‘Cautious’ approach to reopening will focus on outdoor activity and 5km limit

Further 13 deaths of coronavirus patients and 604 Covid-19 cases reported

A further 13 coronavirus-related deaths and 604 confirmed cases have been reported in the State.

A total of 4,666 people have died with Covid-19 in the Republic since the pandemic began.

The Health Protection Surveillance Centre (HPSC) reported that the median age of those who died was 77, with an age range of 51-93.

Twelve of the deaths reported on Sunday occurred in March while the date of the 13th was “under investigation”.


Of the cases reported on Sunday, 224 were in Dublin, 45 in Donegal, 36 in Kildare, 34 in Limerick, 26 in Tipperary and the remaining 239 cases were spread across 20 other counties.

A total of 322 people were being treated in hospital for the virus on Sunday morning, 18 more than the same time on Saturday. This compares to the 366 people who were hospitalised with Covid-19 last Sunday, March 21st.

Sixty-six of those were in intensive care. This compares to the 366 people receiving hospital treatment for Covid-19 last Sunday, March 21st.

There are currently 66 people in intensive care with the virus, down from 80 last Sunday.

Offaly continues to have the highest 14-day incidence rate in the country at 443.8 per 100,000 people followed by Donegal at 283.9 and Dublin at 246.9. The national average 14-day incidence rate is 164.5 per 100,000.

Earlier, Minister for Foreign Affairs Simon Coveney said the "room is very narrow" for lifting Covid-19 restrictions next month.

He said the Government would take a “cautious” approach to easing lockdown measures from April 5th.

The Government is expected to make an announcement on its plans for the restrictions following a Cabinet meeting on Tuesday.

“We’ll be looking at the 5km restrictions, at outdoor activity and completing the full return to school after Easter.”

Mr Coveney also said “we would like to see some level of opening of the construction industry” because of the pressure on housing but he said that “the first priority has to be public health and avoiding another wave of the virus”.

“The approach by Government will be cautious. We don’t want to allow restrictions to be eased and then have to re-introduce them.”

Speaking on RTÉ radio's This Week programme he said "we are trying to ensure we don't allow a fourth wave of virus between now and when the vast majority of people who want to be vaccinated will be", which he said was expected in mid-July.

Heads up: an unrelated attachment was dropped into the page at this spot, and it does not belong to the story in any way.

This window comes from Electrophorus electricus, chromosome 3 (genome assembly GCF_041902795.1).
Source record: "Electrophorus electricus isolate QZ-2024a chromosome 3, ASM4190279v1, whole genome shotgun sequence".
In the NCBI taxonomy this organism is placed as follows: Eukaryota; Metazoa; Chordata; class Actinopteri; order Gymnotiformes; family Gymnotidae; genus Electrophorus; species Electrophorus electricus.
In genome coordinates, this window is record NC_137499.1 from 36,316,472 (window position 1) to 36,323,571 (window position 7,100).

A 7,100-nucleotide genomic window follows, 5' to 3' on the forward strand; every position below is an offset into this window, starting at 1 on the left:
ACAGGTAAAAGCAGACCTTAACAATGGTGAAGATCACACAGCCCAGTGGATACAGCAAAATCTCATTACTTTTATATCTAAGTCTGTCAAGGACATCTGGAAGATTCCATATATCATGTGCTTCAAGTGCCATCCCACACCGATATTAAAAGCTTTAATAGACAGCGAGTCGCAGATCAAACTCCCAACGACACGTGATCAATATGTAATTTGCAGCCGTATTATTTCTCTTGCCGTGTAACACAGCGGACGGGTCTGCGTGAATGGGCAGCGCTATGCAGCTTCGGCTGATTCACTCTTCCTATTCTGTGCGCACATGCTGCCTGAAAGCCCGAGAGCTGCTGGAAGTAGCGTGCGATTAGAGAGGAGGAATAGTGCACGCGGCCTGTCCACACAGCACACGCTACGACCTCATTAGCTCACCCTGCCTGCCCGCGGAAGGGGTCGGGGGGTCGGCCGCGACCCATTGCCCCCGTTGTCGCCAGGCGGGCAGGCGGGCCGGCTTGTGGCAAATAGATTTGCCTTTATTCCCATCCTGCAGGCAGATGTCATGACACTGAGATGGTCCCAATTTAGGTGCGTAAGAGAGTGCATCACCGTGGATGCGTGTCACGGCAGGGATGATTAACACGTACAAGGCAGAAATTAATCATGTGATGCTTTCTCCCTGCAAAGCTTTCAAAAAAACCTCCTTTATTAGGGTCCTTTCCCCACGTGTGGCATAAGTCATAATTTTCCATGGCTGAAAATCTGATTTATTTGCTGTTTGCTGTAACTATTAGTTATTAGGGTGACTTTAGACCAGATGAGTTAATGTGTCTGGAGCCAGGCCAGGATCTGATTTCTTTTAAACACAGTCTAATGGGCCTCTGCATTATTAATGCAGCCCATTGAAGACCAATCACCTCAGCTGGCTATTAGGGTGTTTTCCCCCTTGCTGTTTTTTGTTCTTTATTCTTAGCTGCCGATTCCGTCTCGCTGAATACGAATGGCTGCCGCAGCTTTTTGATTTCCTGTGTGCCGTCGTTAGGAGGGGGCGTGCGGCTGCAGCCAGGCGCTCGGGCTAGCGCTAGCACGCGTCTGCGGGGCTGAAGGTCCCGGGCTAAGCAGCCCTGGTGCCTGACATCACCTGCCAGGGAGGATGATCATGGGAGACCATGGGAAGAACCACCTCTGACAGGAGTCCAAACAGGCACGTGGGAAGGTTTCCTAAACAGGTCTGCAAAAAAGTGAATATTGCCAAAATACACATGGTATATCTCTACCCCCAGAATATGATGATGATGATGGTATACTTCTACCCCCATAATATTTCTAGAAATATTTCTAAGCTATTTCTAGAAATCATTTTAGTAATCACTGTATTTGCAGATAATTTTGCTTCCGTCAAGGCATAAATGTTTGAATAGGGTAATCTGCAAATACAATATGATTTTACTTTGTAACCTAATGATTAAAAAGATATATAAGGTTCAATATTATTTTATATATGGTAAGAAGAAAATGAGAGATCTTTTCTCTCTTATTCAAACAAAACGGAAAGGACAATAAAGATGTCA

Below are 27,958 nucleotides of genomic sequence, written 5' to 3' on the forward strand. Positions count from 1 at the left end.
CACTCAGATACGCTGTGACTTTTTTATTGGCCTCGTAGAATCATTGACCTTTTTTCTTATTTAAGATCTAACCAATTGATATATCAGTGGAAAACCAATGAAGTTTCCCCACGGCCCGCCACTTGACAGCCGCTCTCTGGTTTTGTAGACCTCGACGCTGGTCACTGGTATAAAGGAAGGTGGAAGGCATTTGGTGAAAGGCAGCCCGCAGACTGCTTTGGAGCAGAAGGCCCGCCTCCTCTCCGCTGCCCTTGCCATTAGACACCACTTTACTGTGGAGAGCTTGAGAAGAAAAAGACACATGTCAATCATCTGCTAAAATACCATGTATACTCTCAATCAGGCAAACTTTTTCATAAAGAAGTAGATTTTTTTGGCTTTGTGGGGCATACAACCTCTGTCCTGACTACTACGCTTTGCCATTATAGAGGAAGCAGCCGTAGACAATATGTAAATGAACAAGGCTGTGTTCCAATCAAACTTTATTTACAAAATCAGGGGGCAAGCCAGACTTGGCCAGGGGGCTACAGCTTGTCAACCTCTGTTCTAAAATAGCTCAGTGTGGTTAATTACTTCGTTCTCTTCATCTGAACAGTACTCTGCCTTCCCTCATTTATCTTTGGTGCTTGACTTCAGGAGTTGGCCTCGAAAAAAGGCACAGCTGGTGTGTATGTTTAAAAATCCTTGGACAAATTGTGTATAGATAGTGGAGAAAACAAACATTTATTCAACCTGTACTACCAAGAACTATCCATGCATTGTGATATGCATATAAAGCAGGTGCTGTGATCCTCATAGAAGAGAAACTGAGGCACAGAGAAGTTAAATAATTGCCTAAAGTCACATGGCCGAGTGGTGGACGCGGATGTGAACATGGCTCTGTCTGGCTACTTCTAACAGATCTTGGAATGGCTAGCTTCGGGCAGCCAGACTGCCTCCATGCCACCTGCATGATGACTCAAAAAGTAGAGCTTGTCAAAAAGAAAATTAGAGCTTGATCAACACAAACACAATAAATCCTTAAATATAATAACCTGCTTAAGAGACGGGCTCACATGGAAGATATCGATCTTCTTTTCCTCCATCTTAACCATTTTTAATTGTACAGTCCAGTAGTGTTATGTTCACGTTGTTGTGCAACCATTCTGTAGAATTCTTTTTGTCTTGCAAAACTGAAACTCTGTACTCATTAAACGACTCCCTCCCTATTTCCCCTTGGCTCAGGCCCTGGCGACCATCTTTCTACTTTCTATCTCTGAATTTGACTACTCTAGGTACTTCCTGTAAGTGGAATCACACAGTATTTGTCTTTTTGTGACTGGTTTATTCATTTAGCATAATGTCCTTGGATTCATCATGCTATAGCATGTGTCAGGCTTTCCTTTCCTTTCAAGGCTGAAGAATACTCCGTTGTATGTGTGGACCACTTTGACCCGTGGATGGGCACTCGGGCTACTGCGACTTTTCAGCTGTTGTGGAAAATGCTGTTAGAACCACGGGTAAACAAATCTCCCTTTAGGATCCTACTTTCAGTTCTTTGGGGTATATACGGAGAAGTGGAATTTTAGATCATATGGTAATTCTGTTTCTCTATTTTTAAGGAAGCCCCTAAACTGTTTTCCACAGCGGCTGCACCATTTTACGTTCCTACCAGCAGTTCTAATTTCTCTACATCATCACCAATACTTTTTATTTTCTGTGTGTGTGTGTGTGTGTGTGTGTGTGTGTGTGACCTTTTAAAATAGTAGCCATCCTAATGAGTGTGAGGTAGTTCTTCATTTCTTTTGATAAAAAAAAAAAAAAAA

The Minister said the National Public Health Emergency Team would report to Government on Monday and the Cabinet subcommittee will meet at 6pm on Monday and it will make recommendations to the full Cabinet on Tuesday morning.

Minister for Sport Catherine Martin told RTÉ’s The Week in Politics the Government expected to be in a position to extend the 5km travel limit, allow some outdoor sporting activity and to allow people to meet up outside with more than one other household.

“We want to give people signs of hope but we have to be realistic too. There are genuine concerns around a fourth wave,” she said.

Sinn Féin leader Mary Lou McDonald said the plan for lifting restrictions needs to have the resources allocated and recruitment done to ensure that testing and crucially tracing is up to scratch. While retroactive contact tracing begins in two days “we’re a year into this crisis they still haven’t recruited the target number of contact tracers they set themselves. That system has really struggled to function and keep up and that is frankly disgraceful, a year into an emergency like this.”


She said the only way to deliver a medium-term plan to lift restrictions is by “setting out you plan to have all the building blocks of our defences in place.

“It’s not just a case of opening things up. It has to be a matter of keeing things open and for so long as we’re not getting testing and tracing, quarantine and vaccination in place you cannot talk in real terms about re-opening but staying open.” The 5km limit is extremely difficult but there cannot be any prospect of success without getting those correct, she added.

Meanwhile, more than 760,000 Covid-19 vaccines have been administered in the Republic so far.

Figures from the Health Service Executive show that as of Thursday, 548,945 first doses and 211,223 second doses had been issued.

HSE chief executive Paul Reid said on RTÉ radio’s This Week programme that by Sunday evening close to 800,000 vaccine doses would be issued, with about 15 per cent of the adult population having received their first dose and 6 per cent their second dose.

They will continue inoculation of the over-70s through April and May “completing that programme”.

Outlining the vaccination schedule for April and May he said they will begin next month vaccinating 200,000-220,00 in the “very high risk” category of people with underlying conditions and aged between 16 and 69.

That will run to early May when vaccination of the “high risk” group in that age group will begin. “In parallel with that in April and May we will be vaccinating people between 65 and 69”.

He said that “as we roll into May and June we then reach out into the wider populations through vaccination in our GP clinics, hospitals and vaccination centres”. He said they currently have 14 vaccination centres in place but will have 30 operating through April.

Sorcha Pollak

Sorcha Pollak

Sorcha Pollak is an Irish Times reporter and cohost of the In the News podcast

Marie O'Halloran

Marie O'Halloran

Marie O'Halloran is Parliamentary Correspondent of The Irish Times